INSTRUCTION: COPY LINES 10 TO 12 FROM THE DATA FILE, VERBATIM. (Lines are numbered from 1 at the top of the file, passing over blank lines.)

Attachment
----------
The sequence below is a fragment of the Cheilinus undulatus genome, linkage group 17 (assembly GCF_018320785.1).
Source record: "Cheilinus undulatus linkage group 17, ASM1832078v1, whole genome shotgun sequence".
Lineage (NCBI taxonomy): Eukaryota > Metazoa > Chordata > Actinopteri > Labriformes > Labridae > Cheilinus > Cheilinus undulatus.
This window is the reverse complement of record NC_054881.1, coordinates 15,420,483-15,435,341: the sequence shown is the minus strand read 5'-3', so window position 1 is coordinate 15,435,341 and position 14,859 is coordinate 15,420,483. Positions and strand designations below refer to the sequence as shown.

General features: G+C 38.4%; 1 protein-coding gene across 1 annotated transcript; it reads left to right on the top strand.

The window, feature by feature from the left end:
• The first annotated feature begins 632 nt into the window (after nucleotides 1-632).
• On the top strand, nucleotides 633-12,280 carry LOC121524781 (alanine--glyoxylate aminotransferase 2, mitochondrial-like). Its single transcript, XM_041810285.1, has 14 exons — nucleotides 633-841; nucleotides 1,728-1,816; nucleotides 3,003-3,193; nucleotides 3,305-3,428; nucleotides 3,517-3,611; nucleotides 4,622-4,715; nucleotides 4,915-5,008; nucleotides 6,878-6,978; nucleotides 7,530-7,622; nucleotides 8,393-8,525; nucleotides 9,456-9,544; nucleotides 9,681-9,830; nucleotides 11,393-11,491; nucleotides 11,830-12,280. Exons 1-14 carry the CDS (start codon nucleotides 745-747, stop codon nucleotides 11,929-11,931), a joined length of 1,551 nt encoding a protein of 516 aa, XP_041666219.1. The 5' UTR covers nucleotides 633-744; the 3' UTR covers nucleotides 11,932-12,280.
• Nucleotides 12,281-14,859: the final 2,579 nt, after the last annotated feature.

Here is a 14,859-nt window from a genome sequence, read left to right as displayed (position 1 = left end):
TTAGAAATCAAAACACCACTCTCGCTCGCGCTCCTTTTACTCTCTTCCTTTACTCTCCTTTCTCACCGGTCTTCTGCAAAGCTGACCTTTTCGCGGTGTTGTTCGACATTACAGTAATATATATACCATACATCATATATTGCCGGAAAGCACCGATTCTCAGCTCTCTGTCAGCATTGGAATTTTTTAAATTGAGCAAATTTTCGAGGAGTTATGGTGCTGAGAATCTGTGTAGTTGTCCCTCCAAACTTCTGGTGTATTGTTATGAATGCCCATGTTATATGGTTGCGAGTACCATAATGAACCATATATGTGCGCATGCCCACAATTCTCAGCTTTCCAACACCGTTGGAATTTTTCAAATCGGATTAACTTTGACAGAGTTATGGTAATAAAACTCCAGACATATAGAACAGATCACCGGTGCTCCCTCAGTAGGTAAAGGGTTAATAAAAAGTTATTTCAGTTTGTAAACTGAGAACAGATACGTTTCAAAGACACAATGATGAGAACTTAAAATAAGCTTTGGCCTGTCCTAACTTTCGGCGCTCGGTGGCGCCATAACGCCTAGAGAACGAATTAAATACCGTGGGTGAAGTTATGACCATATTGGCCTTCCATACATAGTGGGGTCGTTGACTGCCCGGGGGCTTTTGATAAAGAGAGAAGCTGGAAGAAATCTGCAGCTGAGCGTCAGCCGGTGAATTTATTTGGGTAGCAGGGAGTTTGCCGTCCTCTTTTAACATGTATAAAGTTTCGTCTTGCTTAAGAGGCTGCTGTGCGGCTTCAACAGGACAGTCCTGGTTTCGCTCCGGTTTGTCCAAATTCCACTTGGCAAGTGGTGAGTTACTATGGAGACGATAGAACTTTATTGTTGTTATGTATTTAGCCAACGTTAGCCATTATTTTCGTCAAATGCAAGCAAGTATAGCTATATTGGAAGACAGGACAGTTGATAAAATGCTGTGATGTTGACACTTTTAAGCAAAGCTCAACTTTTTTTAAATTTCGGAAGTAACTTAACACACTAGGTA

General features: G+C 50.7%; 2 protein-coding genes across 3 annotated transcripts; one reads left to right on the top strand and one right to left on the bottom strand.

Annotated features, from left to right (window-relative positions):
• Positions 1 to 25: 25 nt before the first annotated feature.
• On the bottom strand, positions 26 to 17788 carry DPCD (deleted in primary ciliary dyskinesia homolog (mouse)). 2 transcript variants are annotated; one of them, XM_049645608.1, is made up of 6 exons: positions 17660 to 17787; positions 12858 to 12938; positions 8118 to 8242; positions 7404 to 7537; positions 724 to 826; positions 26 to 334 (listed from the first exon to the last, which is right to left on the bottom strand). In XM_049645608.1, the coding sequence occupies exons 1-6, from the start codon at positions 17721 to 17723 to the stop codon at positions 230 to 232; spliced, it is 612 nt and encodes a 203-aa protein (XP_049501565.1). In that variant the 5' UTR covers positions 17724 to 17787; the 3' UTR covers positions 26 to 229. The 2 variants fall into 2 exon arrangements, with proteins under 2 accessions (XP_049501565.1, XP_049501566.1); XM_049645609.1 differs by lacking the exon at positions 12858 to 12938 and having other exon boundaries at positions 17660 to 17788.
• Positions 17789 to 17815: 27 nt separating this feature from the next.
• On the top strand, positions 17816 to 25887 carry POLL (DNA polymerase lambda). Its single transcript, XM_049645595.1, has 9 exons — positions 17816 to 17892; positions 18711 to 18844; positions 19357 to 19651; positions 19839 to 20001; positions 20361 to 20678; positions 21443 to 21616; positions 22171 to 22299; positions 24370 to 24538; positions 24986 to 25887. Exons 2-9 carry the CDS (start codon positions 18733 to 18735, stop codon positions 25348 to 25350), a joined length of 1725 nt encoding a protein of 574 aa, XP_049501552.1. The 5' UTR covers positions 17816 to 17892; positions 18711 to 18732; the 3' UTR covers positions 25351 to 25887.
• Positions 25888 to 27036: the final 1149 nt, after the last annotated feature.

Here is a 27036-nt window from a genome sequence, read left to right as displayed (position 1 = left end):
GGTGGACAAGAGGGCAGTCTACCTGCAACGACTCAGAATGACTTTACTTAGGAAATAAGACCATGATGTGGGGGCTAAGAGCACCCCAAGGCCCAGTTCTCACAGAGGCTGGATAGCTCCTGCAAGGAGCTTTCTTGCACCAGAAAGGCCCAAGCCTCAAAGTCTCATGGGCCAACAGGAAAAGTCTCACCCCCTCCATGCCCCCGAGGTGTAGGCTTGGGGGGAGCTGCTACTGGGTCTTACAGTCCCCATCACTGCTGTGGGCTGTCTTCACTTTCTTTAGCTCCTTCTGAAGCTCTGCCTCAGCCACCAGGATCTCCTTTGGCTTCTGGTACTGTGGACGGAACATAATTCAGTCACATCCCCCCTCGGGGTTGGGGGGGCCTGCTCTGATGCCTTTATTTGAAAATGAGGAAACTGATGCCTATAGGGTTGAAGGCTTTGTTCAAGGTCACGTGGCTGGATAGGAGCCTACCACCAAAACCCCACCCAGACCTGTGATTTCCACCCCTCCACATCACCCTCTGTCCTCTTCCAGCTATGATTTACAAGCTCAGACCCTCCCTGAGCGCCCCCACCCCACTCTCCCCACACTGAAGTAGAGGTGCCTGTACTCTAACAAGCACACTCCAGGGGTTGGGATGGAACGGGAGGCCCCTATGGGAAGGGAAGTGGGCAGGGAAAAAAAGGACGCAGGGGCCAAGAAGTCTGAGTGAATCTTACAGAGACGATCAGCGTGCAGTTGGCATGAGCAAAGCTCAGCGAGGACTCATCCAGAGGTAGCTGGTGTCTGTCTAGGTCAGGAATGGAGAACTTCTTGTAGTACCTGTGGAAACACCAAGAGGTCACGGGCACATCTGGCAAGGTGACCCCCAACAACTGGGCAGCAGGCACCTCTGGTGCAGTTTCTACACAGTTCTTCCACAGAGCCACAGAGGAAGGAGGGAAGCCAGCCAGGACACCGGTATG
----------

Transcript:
Here is a 14,859-nt window from a genome sequence, read left to right as displayed (position 1 = left end):
TTAGAAATCAAAACACCACTCTCGCTCGCGCTCCTTTTACTCTCTTCCTTTACTCTCCTTTCTCACCGGTCTTCTGCAAAGCTGACCTTTTCGCGGTGTTGTTCGACATTACAGTAATATATATACCATACATCATATATTGCCGGAAAGCACCGATTCTCAGCTCTCTGTCAGCATTGGAATTTTTTAAATTGAGCAAATTTTCGAGGAGTTATGGTGCTGAGAATCTGTGTAGTTGTCCCTCCAAACTTCTGGTGTATTGTTATGAATGCCCATGTTATATGGTTGCGAGTACCATAATGAACCATATATGTGCGCATGCCCACAATTCTCAGCTTTCCAACACCGTTGGAATTTTTCAAATCGGATTAACTTTGACAGAGTTATGGTAATAAAACTCCAGACATATAGAACAGATCACCGGTGCTCCCTCAGTAGGTAAAGGGTTAATAAAAAGTTATTTCAGTTTGTAAACTGAGAACAGATACGTTTCAAAGACACAATGATGAGAACTTAAAATAAGCTTTGGCCTGTCCTAACTTTCGGCGCTCGGTGGCGCCATAACGCCTAGAGAACGAATTAAATACCGTGGGTGAAGTTATGACCATATTGGCCTTCCATACATAGTGGGGTCGTTGACTGCCCGGGGGCTTTTGATAAAGAGAGAAGCTGGAAGAAATCTGCAGCTGAGCGTCAGCCGGTGAATTTATTTGGGTAGCAGGGAGTTTGCCGTCCTCTTTTAACATGTATAAAGTTTCGTCTTGCTTAAGAGGCTGCTGTGCGGCTTCAACAGGACAGTCCTGGTTTCGCTCCGGTTTGTCCAAATTCCACTTGGCAAGTGGTGAGTTACTATGGAGACGATAGAACTTTATTGTTGTTATGTATTTAGCCAACGTTAGCCATTATTTTCGTCAAATGCAAGCAAGTATAGCTATATTGGAAGACAGGACAGTTGATAAAATGCTGTGATGTTGACACTTTTAAGCAAAGCTCAACTTTTTTTAAATTTCGGAAGTAACTTAACACACTAGGTA

General features: G+C 50.7%; 2 protein-coding genes across 3 annotated transcripts; one reads left to right on the top strand and one right to left on the bottom strand.